Skip to main content
ARS Home » Pacific West Area » Pullman, Washington » Animal Disease Research » Research » Publications at this Location » Publication #379990

Research Project: Development of Detection and Control Strategies for Bovine Babesiosis and Equine Piroplasmosis

Location: Animal Disease Research

Title: Imidocarb Dipropionate lacks efficacy against Theileria haneyi and fails to consistently clear Theileria equi in horses co-infected with T. haneyi

item SEARS, KELLY - Washington State University
item KNOWLES, DONALD - Washington State University
item DINKEL, KELCEY - Washington State University
item MSHELIA, PHILP - Washington State University
item ONZERE, CYNTHIA - Washington State University
item SILVA, MARTA - Washington State University
item Fry, Lindsay

Submitted to: Pathogens
Publication Type: Peer Reviewed Journal
Publication Acceptance Date: 12/9/2020
Publication Date: 12/10/2020
Citation: Sears, K.P., Knowles, D.P., Dinkel, K.D., Mshelia, P.W., Onzere, C., Silva, M., Fry, L.M. 2020. Imidocarb Dipropionate lacks efficacy against Theileria haneyi and fails to consistently clear Theileria equi in horses co-infected with T. haneyi. Pathogens. 9(12). Article 1035.

Interpretive Summary: The apicomplexan parasite Theileria equi is the primary cause of equine theileriosis and is endemic in both tropical and subtropical regions of the world. The few remaining, non-endemic countries employ stringent importation testing and prohibit entry of positive equids, resulting in ongoing economic and regulatory challenges regarding international horse transport. Five distinct T. equi clades are currently recognized, and recent work has provided sufficient evidence to define a second species of equine-infective Theileria, known as Theileria haneyi. T. haneyi-infected equids have been identified in South Africa, The Gambia, and at the US-Mexico border. Both Theileria organisms cause persistent, asymptomatic infection, and simultaneous co-infection of horses with both parasites has been reported. The majority of co-infected horses are unable to spontaneously clear either species, and, as there is not yet a vaccine, control strategies are centered on tick control, surveillance testing, and the use of chemotherapeutic drugs to clear infection. Currently, the only drug known to be effective in achieving T. equi chemosterilization is imidocarb dipropionate (ID), but its efficacy against T. haneyi, and, against T. equi in horses co-infected with both parasites, is unknown. In this study, we infected horses with T. haneyi alone or with both T. equi and T. haneyi, and attempted to clear them of infection using ID treatment. We found that ID is ineffective against T. haneyi, and that, in the face of co-infection, ID is inconsistently efficacious against T. equi. These findings support further studies to identify new therapeutic strategies for equine theileriosis.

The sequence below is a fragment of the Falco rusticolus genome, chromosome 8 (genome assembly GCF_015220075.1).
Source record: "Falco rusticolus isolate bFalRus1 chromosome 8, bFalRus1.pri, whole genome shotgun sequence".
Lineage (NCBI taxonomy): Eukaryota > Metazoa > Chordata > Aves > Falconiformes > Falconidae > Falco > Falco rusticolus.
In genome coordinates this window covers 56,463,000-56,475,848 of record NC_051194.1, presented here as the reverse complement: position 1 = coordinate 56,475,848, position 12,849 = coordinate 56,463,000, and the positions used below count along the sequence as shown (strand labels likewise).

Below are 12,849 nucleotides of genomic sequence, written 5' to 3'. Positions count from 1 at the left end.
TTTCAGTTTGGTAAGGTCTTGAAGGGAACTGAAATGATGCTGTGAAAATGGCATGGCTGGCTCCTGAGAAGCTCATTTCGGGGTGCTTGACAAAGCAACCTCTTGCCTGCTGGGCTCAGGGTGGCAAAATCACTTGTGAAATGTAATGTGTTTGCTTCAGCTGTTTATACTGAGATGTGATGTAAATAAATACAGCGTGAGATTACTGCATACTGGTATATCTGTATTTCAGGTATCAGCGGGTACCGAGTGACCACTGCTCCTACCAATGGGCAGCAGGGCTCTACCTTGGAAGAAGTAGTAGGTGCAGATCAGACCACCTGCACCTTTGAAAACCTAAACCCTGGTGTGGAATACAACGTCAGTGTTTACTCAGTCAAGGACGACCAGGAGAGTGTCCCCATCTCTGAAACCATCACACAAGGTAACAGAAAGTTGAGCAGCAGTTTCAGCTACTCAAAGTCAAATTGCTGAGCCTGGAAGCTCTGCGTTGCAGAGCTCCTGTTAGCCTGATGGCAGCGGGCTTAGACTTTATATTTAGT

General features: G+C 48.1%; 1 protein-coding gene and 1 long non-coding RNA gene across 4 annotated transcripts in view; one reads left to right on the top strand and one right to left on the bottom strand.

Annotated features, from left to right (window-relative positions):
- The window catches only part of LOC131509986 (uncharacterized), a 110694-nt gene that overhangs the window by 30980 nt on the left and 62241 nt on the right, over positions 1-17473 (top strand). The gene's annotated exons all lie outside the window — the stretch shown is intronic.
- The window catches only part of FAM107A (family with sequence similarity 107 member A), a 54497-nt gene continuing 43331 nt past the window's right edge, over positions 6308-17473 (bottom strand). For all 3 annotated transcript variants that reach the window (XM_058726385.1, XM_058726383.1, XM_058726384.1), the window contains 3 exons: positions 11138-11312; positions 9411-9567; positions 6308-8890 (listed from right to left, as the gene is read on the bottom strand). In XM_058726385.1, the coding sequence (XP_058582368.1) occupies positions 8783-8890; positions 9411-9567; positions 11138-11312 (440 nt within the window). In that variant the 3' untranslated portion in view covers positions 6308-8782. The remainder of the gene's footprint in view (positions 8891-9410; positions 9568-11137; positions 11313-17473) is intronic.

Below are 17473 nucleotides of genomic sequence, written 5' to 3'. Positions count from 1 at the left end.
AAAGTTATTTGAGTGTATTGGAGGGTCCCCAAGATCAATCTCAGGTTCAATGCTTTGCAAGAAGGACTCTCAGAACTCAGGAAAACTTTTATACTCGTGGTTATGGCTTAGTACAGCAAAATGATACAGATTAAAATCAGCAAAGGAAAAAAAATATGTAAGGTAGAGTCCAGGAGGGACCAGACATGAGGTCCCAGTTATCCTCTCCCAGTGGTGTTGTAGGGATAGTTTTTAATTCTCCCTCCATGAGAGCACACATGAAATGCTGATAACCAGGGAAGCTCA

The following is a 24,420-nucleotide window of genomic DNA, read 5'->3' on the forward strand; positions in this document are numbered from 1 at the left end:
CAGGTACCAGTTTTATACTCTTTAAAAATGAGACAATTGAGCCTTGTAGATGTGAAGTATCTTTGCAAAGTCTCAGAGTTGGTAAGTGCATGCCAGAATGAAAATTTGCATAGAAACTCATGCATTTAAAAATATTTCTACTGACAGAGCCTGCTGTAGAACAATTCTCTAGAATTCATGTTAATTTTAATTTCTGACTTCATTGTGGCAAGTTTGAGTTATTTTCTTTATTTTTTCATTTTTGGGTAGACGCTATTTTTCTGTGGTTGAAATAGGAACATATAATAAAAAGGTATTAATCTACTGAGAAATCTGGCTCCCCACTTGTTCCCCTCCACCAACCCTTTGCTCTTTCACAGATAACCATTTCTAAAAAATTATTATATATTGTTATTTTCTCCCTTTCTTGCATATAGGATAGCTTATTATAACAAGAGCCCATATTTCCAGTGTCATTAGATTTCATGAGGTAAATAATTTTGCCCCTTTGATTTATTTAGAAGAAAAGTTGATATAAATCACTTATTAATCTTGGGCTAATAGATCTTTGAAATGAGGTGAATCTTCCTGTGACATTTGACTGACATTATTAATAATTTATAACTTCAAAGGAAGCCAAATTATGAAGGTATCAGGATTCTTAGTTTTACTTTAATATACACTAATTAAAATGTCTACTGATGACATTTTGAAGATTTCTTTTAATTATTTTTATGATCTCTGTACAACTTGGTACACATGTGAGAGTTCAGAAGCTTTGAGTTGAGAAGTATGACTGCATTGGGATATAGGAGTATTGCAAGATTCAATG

Technical Abstract: Equine theileriosis, caused primarily by the apicomplexan hemoparasite Theileria equi, remains one of the major barriers to unrestricted movement of horses globally. The detection of a second causative organism, Theileria haneyi, has raised new, critical issues regarding parasite surveillance and control. Recent publications have documented simultaneous infection of horses with both Theileria species, and mounting prevalence data supports a transcontinental distribution of T. haneyi similar to that of T. equi. Control strategies for T. equi are largely reliant on acaracide use and chemosterilization using imidocarb dipropionate (ID). However, it is currently unknown if ID is effective against T. haneyi, or if the drug maintains its effectiveness against T. equi in the presence of T. haneyi. Thus, the purpose of the current, in vivo study was to determine if ID therapy results in parasite clearance of horses infected with T. haneyi alone or of horses co-infected with T. equi and T. haneyi. Eleven horses were utilized for this study, and were divided into three groups as follows: 1. Five horses infected with T. haneyi alone; 2. Three horses infected first with T. haneyi and superinfected with T. equi; and 3. Three horses infected first with T. equi and superinfected with T. haneyi. ID failed to clear T. haneyi in 5/5 horses in group 1, based on peripheral blood nPCR. Furthermore, 6/6 horses in groups 2 and 3 remained positive for T. haneyi after ID treatment. Importantly, 2/3 horses from group 2 failed to clear T. equi after ID treatment, based on nPCR testing of peripheral blood. To provide definitive confirmation of parasite infection status, all horses in groups 2 and 3 underwent splenectomy following ID therapy. The two T. equi-positive horses from group 2 developed severe clinical signs consistent with fulminant T. equi infection, and were euthanized. Remaining horses exhibited transient, mild clinical disease consistent with expansion of T. haneyi parasitemia. Our results demonstrate the ID therapy lacks efficacy against T. haneyi, and that T. haneyi-T. equi co-infection may interfere with clearance of T. equi by ID.